# Sum of independent uniform distribution conditional on uniform

grossgermany

## Homework Statement

Let X and Y be independent and normal, then we know that
It must be the case that X+Y and X are jointly normal
Therefore we can apply the projection theorem:
which states that if A and B are jointly normal then VAR(A|B)=VAR(B)-$$\rho$$^2VAR(B) , apply the theorem to A=X+Y, B=Y to find
VAR(X+Y|X)

There is a similar procedure of finding E(X+Y|X)

I know how to do the above. However, what I don't know is what if X and Y are independent but each are UNIFORMLY distributed on [-1,1]
What is:
1.VAR(X+Y|X)
2.E(X+Y|X)

## The Attempt at a Solution

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Homework Helper
this may help (or may not), with bits borrowed form wiki
http://en.wikipedia.org/wiki/Sum_of_normally_distributed_random_variables
though it should be independent of the probabilty distribution used

let Z = X + Y, and consider the joint probability density $f_{X,Y,Z}(x,y,z)$ the probability density of z is given by
$$f_{Z}(z) = \int f_{X,Y,Z}(x,y,z)dxdy$$

you can re-write the joint distribution using conditional probabilities & the independence of X & Y, following that through leads to the convolution
$$f_{Z}(z) = \int f_{X,Y,Z}(x,y,z)dxdy = \int f_{X}(x)f_{Y}(y|x)f_{Z}(z|x,y)dxdy = \int f_{X}(x)f_{Y}(y)\delta(z-x-y)dxdy = \int f_{X}(x)f_{Y}(z-x)dx$$

The conditional probability given $X = x_0$ will be
$$f_{Z}(z|x_0) = \int f_{X}(x|x_0)f_{Y}(y|x_0)f_{Z}(z|x_0,y)dxdy = \int \delta(x-x_0)f_{Y}(y)\delta(z-x_0-y)dxdy=\int f_{Y}(y)\delta(z-x_0-y)dy= f_{Y}(z-x_0)$$

Then take the expectation
$$E(Z|x_0) = \int z f(z|x_0)dz = \int z f_{Y}(z-x_0)dz$$

and similar for the variance

grossgermany
Unfortunately I am already familiar with this topic with regard to normally distibuted variables.
What I need is the mean and variance of sum of two independent Uniformly distributed variables conditional on one of the uniformly distributed variable.
I know that X+Y should be a triangular distributed, if X and Y are independent uniformly distributed.
However, what is
E(x+y|x)
Var(x+y|x)

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Homework Helper
the derivation does not assume normal variables & should work for any distribution

the convolution integral will give you the triangular distribution

the last integral should give you the expectation with conditional X=x_0 (try it, it should be pretty simple)

then you should be able to use the conditional distiribution for the finding the variance as well

Thats rigorous... but if you just think about what is happening when X=x_0 is known you should be able to guess the mean & variance based on the distribution of Y easily enough

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Homework Helper
PS, hint - as X is a set value, the only random variable is Y, so in effect Z = constant + Y...

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grossgermany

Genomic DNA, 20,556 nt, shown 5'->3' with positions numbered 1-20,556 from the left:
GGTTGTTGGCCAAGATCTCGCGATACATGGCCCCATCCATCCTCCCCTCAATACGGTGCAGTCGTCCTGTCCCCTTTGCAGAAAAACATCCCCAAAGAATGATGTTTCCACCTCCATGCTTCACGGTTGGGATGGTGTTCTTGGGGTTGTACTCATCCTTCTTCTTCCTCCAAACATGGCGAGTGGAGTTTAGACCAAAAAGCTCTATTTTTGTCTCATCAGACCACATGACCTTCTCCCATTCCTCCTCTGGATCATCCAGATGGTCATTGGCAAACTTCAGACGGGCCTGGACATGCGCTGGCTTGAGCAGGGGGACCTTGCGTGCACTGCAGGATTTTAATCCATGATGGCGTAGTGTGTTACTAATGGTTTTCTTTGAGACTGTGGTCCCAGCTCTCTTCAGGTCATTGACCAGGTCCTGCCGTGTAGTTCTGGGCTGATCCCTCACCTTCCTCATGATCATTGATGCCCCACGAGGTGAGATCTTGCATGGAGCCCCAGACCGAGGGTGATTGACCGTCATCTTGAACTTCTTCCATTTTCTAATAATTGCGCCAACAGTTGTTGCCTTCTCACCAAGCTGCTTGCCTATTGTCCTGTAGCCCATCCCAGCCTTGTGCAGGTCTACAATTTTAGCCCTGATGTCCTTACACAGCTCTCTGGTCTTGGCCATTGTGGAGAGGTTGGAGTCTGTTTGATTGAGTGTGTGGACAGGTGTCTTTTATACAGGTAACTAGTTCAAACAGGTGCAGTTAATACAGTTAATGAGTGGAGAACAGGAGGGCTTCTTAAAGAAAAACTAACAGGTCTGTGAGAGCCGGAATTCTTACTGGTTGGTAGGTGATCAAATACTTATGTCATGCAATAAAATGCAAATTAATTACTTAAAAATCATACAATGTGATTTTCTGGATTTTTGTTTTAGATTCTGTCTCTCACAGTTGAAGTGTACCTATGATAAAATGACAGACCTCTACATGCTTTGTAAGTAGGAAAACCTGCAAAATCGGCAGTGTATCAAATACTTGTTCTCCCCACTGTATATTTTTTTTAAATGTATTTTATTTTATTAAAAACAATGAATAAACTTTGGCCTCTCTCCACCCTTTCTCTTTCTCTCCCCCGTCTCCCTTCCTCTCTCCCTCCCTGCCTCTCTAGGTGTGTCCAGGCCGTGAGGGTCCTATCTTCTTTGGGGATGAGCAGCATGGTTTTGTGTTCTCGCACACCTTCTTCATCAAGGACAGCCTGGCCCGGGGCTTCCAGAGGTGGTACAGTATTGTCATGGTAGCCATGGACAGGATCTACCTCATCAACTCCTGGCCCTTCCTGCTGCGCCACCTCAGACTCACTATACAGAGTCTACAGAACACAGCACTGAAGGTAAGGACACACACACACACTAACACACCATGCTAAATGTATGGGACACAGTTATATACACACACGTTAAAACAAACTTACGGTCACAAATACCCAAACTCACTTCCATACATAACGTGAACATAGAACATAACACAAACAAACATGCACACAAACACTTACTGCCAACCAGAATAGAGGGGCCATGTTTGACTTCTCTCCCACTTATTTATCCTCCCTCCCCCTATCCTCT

Thank you very much for your reply. I mostly understand what you wrote except 3 things.
1. Why is the conditional pdf of (z given x,y) equal to dirac's delta function of z-(x+y). Wikipedia just says they are trivially equal. Yes it's true that z needs to be equal to x+y, so you can say there is zero probabiltiy z not equal to x+y. But somehow I feel this is just too much intuition and not rigorous enough.
2. When the double integral regard to x y become a single integral to x, why does this work out to be fx(x)fy(z-x) ?

Yes y=z-x but don't we need
integral[fx(x)integral{fy(z-x)d(-x)}dx]. The d(-x) is due to the fact that dy=d(z-x)=-dx
3. How would we find E(X|X+Y)

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Homework Helper
Thank you very much for your reply. I mostly understand what you wrote except 3 things.
1. Why is the conditional pdf of (z given x,y) equal to dirac's delta function of z-(x+y). Wikipedia just says they are trivially equal. Yes it's true that z needs to be equal to x+y, so you can say there is zero probabiltiy z not equal to x+y. But somehow I feel this is just too much intuition and not rigorous enough.
it can only be that, given X=x & Y=y, Z =X+Y is totally determined to be Z=x+y, hence
$$f_Z(z=x+y|X=x,Y=y) = \delta(z-x+y)$$
note this intgrates to one as it must and satifies the constraint

2. When the double integral regard to x y become a single integral to x, why does this work out to be fx(x)fy(z-x) ? Yes y=z-x but don't we need integral[fx(x)integral{fy(z-x)d(-x)}dx]. The d(-x) is due to the fact that dy=d(z-x)=-dx
the following integral is contracted by integrating over all y, integrating over the delta function sets y = z-x
$$= \int \int f_{X}(x)f_{Y}(y)\delta(z-x-y)dxdy = \int f_{X}(x)f_{Y}(z-x)dx$$

you could similarly choose to integrate over x first & get
$$= \int \int f_{X}(x)f_{Y}(y)\delta(z-x-y)dxdy = \int \int f_{X}(x)f_{Y}(y)\delta(z-x-y)dydx = \int f_{X}(z-y)f_{Y}(y)dy$$

the results are equivalent as they must be, we choose to integrate over Y first as it makes life easier later on with the constrant on x

3. How would we find E(X|X+Y)
this takes a little more thought as i assume you mean E(X|Z), with Z = X+Y? you would need to find the conditional probability distribution

for the previous questions, say you have a random variable X with
$$E(X) = \mu$$
$$VAR(X) = \sigma^2$$

note that for a constant a
$$E(X+a) = \mu +a$$
$$VAR(X+a) = \sigma^2$$

grossgermany
I am able to completely understand your post now. Thank you. But I tried to derive the entire thing in your early post but with different objective:
Give X and Y are indpendent uniform
Find
E(X|Z=X+Y)
Var(X|Z=X+Y)
and I am stuck in the imitation of your proof. Simply because fx(x|z) is no longer fx(x).
Would you please show me how to redo your early post in this scenario?